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ket in America. In the last three months, we have also picked up distribution through Barnes and Noble, Sprouts, Books-A-Million and other national and local retailers. Our second issue launched on April 1, 2015, and we distributed over 10,000 magazines. The reception to the publication has already exceeded our wildest expectations, and we have become the top selling business publication in many of the retailers where we are sold. At times, it has been surreal to watch a mere
idea turn into a nationally distributed print magazine. I mean, we launched a print magazine of all things in the year 2015! But there are three insights that have truly served me well along the way:
ask yourself the big picture questions. If your heart is telling you to do so, choose to persevere with conviction and enthusiasm—or as Dory says in Finding Nemo, “just keep swimming.” 3. Go Big
1. Find the Right Partner(s) Launching a business is not for the faint of heart. Having someone in the trenches with you, fighting the same fight with equal passion as you is tremendously valuable and will help to keep you going when things get tough. That said, don’t work with someone just to have someone to split the work with. Work with the right person—someone who has complementary skills and who you enjoy working with. It turns out that the team-building assessments and tools we learned in our leadership courses at PGS have practical applications (who knew?) that have helped me ensure that I am working with the right partner for this endeavor, which has been a critical component to our success thus far and has made it far more enjoyable. 2. Just Keep Swimming, Just Keep Swimming… There will, inevitably, be some bumps in the road (and even perhaps some brick walls and sinkholes). I was cautioned about this so many times prior to launching a business, but it wasn’t until I watched us lose the $42,000 that we had raised on Kickstarter because we didn’t hit our $50,000 goal that I finally understood the courage that it takes to persevere. While these challenging times are often unexpected and make things feel impossible, they also provide wonderful gut check moments that make you pause, assess the situation, and look at the big picture. The failure of our first crowdfunding campaign, while devastating at the time, actually helped me to become more resolute in my conviction that launching this magazine was something I needed to do. No one would have blamed us if we had chosen to quit when we failed—in fact, I suspect many people expected us to—but that failure provided me with the opportunity to realize just how much I was willing to endure in the name of bringing this publication to life. When you encounter those obstacles, take the time to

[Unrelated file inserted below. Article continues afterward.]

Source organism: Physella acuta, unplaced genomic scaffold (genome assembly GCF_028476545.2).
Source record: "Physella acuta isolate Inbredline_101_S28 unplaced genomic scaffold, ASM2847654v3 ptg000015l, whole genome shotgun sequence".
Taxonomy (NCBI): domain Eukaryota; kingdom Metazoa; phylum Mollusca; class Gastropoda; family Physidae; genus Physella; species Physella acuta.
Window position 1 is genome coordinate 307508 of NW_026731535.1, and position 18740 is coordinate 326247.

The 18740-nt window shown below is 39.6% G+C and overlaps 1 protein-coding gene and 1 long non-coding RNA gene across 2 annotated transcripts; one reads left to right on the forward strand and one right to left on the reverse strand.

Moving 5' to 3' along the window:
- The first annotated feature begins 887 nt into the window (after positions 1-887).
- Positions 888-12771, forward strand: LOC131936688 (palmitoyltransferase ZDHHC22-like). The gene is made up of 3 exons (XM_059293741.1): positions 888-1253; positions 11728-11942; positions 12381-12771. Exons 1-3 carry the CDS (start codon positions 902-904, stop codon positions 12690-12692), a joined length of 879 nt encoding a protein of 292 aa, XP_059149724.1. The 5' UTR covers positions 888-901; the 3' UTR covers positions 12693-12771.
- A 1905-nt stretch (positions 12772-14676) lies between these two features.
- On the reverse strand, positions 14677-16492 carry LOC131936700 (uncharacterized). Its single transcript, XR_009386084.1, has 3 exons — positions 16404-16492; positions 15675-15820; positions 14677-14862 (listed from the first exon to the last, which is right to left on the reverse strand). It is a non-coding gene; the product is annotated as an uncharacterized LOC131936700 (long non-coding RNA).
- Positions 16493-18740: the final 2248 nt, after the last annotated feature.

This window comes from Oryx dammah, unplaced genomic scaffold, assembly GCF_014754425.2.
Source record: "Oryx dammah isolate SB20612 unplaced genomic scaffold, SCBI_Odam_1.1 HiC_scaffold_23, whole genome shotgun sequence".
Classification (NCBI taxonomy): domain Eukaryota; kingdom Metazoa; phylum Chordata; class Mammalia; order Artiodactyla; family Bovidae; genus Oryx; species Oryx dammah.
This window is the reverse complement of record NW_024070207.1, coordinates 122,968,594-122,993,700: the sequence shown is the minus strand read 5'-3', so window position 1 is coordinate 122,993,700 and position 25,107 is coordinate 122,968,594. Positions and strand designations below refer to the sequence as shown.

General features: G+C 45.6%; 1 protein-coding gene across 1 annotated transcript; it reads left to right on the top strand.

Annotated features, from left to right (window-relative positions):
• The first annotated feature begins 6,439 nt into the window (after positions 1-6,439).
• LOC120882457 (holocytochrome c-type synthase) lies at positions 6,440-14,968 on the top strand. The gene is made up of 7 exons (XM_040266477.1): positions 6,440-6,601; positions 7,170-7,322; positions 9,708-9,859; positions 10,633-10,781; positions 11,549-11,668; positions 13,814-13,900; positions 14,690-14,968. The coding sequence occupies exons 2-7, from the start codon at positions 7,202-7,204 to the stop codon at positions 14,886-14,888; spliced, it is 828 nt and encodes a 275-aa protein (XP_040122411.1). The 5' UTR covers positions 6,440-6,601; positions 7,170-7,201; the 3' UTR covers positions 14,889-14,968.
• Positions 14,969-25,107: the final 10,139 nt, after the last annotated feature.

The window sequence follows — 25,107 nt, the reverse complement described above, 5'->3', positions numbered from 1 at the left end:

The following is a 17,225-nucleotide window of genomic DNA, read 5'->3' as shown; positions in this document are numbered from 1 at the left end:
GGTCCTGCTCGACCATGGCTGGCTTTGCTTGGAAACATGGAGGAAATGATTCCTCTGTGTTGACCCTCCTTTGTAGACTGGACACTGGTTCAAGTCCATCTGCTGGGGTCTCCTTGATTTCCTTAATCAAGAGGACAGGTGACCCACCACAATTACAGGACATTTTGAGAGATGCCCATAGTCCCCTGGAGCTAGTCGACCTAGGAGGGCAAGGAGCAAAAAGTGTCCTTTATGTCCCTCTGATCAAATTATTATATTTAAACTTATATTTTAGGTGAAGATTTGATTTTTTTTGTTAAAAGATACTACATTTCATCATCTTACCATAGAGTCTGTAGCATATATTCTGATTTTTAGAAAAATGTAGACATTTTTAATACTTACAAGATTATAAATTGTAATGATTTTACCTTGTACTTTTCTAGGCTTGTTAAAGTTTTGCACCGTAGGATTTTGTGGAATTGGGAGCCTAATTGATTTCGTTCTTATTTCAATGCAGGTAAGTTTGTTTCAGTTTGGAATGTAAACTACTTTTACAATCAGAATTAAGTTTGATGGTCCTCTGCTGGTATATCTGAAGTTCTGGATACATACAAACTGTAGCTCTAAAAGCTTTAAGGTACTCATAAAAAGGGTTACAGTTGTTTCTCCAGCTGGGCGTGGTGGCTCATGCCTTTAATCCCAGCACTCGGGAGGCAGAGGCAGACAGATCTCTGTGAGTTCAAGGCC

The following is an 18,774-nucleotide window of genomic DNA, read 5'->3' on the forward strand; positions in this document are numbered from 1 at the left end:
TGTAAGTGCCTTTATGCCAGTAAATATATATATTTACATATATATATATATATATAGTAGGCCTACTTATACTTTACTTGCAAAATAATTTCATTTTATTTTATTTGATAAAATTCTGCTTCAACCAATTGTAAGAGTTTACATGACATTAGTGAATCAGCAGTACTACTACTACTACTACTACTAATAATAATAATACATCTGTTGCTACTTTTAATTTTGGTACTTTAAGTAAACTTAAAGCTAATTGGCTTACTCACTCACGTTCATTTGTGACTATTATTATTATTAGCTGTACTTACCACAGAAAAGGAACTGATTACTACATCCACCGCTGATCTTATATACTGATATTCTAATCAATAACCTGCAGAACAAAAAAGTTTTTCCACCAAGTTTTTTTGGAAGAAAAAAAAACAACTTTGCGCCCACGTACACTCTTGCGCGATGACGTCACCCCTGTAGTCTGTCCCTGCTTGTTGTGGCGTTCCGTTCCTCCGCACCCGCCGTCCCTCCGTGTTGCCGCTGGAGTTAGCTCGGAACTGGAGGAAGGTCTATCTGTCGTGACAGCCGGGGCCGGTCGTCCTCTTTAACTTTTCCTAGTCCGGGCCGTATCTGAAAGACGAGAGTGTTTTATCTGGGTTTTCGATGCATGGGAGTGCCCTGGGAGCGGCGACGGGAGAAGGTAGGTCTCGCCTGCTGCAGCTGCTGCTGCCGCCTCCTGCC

I never would have imagined that we could launch a magazine on such a large scale. The challenges that we face today are huge, but we can’t be afraid of taking action on solutions or taking the leap into the unknown on the same scale. At various times during this journey, I’ve
It’s risky. It’s big. It’s borderline crazy. But I am continually driven by the question: ‘What if I succeed?’” -Meghan French Dunbar
had beloved family members and friends worry about how large of a risk I am taking, often asking, “What if you fail?” I get it. It’s risky. It’s big. It’s borderline crazy. But I am continually driven by the question, “What if I succeed?” I challenge you to do the same with whatever big idea you’re dreaming of because the world needs bold and inspired ideas to create change. In Conclusion Time will tell how things will turn out with Conscious Company Magazine, but I wouldn’t trade the last year of my life for anything. Learning about sustainable business at PGS was incredible—putting that education into practice and learning from actually doing has been a highlight of my life. I would encourage anyone with a dream to just start putting one foot after the other to start down the path of curating your own future. It’s been the best thing I’ve done yet. Meghan French Dunbar graduated from Presidio Graduate School with an MBA in Sustainable Management in 2012 as part of C14. She currently lives in Boulder, CO with her husband and spends her days co-leading Conscious Company Magazine.
Spring 2015| Presidian
THERE IS NO FINISH LINE Why Brocade’s Senior Director of Corporate Affairs Came to PGS By Jeff Rangel (C13)
From top left: Jeff Rangel giving a tour of Brocade to Congressman Scott Peters. Jeff hosting San Jose Mayor Sam Liccardo at Brocade. A headshot of Jeff.
When making decisions about graduate school, a mentor had this sage advice, “If you’re going to spend tens of thousands of dollars and consume two years—or more, as it would happen—of your life with time away from your family, wouldn’t you want to at least learn something you crave?” I’m grateful that I listened. Academically, I was a late bloomer. I earned my undergraduate degree in 2008 at age 43 from the University of San Francisco (USF) after working my way up to become senior director of human resources at Wyse Technology. But through USF, I came to learn the value of education and enrichment, and I knew that I wasn’t finished. I knew that I wanted to earn a master’s degree. Problem was I didn’t know in what and from where?
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Deciding on the “What” After a 10-year background in human resources, earning a Bachelor’s Degree in Organizational Behavior and Leadership had been logical. The curriculum was a perfect extension of my work experience, and—by design—that experience allowed me to be an active participant in class discussions on topics from communication, change management, corporate culture, and much more. It was the right degree at the right time. However, in the time that followed the completion of my undergrad, my experiences in trying to demonstrate strategic value to my corporation also shed light on a new opportunity. If I wanted my corporate peers to recognize my contributions as useful to business outcomes, I would need to develop my finance and strategy acumen. I needed a deeper understanding of comprehensive business principles. It was clear that in order to grow professionally—up